the broader equity market.
Financing at Risk
have moved far beyond the mortgage industry. Already, at least five hedge
funds have blown up. The latest worry is that a recent slump in the markets
for corporate loans and junk bonds will deepen, jeopardizing the financing
of leveraged buyouts, a big profit driver for investment banks. What's more,
fears are growing that banks may be on the hook for some of the $300 billion
in loan commitments they've made for buyouts already in the pipeline. The
mood has gone so somber that derivatives traders are betting that bonds issued
by major investment banks will tumble to near junk territory. Goldman Sachs
Group (GS) and Lehman Brothers (LEH) are being seen as no more creditworthy
than casino operator Caesars Entertainment, according to an analysis of derivatives
trades by Moody's Credit Strategies Group.
probably isn't that bleak for the nation's biggest investment banks and brokers.
The major rating agencies, Moody's Investors Service (MCO) and Standard &
Poor's (which, like BusinessWeek, is a unit of The McGraw-Hill Companies (MHP)),
are sticking with their credit ratings for most financial institutions. Peter
Nerby, a Moody's senior vice-president, says investment firms are good at
managing risk and have ample resources to endure. "The key to risk management
is avoiding body blows and big shocks, and that means staying very liquid,"
Even so, dark
clouds loom over Wall Street. Nearly two dozen major financings for pending
deals have stalled out, including already postponed issues for the buyouts
of Chrysler Group (DCX) and General Motors' Allison Transmission (GM).
Falling Victim to the Turmoil
is banking on the credit market improving in September after big institutional
investors return from summer vacations. But that's hardly a given. Says Martin
Fridson, CEO of FridsonVision, a high-yield-debt research firm: "Investment
bankers and [private equity] sponsors say: 'Once we get past Labor Day, everything
is going to be fine. We just need time for everyone to cool off a little bit,
and then we'll be back in business.'" But given the new problems in the
markets, he adds, "you can't have great confidence in that."
If debt investors
remain wary, banks may have no choice but to reprice loans and junk bonds
at higher interest ratesand eat the difference. Deutsche Bank (DB) analyst
Michael Mayo estimates that lenders could lose as much as $6 billion for this
There's a good
chance that some pending buyouts simply won't get done, analysts say. That
would be bad for investment banks for another reason: They collect their mergers-and-acquisitions
advisory fees only after deals are completed. In the first half of 2007, private
equity firms paid a record $9.6 billion in investment banking fees, a 35%
jump over the first six months of 2006, according to M&A tracker Dealogic.
Now, Wall Street firms are facing the prospect of some of those revenues drying
up. Says analyst Brad Hintz of Sanford C. Bernstein: "The Street faces
an earnings headwind as it enters the second half of 2007."
in the credit markets, meanwhile, is likely to continue to claim new hedge
fund victims both in the U.S. and overseas. Two big Bear Stearns (BSC) hedge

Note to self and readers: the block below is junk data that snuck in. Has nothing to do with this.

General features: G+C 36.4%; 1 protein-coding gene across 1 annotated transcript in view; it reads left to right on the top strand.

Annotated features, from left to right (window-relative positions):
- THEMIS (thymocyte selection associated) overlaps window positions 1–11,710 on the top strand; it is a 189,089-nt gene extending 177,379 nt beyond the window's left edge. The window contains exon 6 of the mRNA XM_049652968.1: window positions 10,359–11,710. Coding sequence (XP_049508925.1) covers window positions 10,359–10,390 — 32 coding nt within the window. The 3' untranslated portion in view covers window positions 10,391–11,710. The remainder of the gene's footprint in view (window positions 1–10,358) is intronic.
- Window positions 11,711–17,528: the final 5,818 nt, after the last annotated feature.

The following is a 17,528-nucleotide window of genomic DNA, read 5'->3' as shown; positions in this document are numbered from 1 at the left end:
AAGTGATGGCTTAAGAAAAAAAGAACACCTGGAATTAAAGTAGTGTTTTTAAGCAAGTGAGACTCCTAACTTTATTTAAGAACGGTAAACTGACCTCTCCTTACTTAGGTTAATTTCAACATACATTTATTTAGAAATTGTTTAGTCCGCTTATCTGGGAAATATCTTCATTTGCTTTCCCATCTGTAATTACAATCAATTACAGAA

funds imploded in June, and a third ran into trouble in late July. Meanwhile,
the $11 billion Raptor Global Fund, managed by James Pallotta, posted a one-month
loss of 9%, while two hedge funds run by Australia's Macquarie Bank were off
25% this year. And Sowood Capital Management is throwing in the towel. The
onetime $3 billion fund lost nearly half its value in recent months after
making bad bets on "credit spreads"the difference between
the yields on Treasurys and corporate debt.
'Too Much Liquidity'
worry is that the trouble in the junk-debt markets will spread to the traditional
corporate bond market and create a full-fledged credit crunch that would threaten
the economy. That scenario may be unfolding. Issuance of investment-grade
corporate bonds fell 72% in July from June's level and 34% from July, 2006,
according to Dealogic. And some say the subprime-mortgage and leveraged-loan
markets are harbingers of wider credit troubles. Greg Jensen, co-chief investment
officer for money-management firm Bridgewater Associates, wrote in a July
31 client note: "Both problems are just the symptoms of
financial fragility built on too much liquidity for too many years."
Adds Leslie Rahl, president of Capital Market Risk Advisors in New York and
former co-head of Citibank's (C) derivatives group: "Nothing stays rosy
forever. We've been in a rosy world, with credit spreads at historically tight
levels for some time now. But we seem to be leaving it."
The blowup at
American Home is a reminder that the mortgage market remains a major threat
as well. American Home's customers, after all, were borrowers with generally
good credit historiesan indication that the mortgage mess is no longer
confined to risky subprime borrowers. Through the rest of this year and into
next, a raft of adjustable-rate mortgages will begin adjusting to higher interest
rates. The higher monthly payments could squeeze even borrowers with good
credit histories, leading to a new round of mortgage defaults.
All this could
mean more pain for the financial sectorand for the broader stock market.
Warns Bradley Golding, a managing director at Christofferson, Robb & Co.,
a money manager that invests in bonds: "The stock market has not caught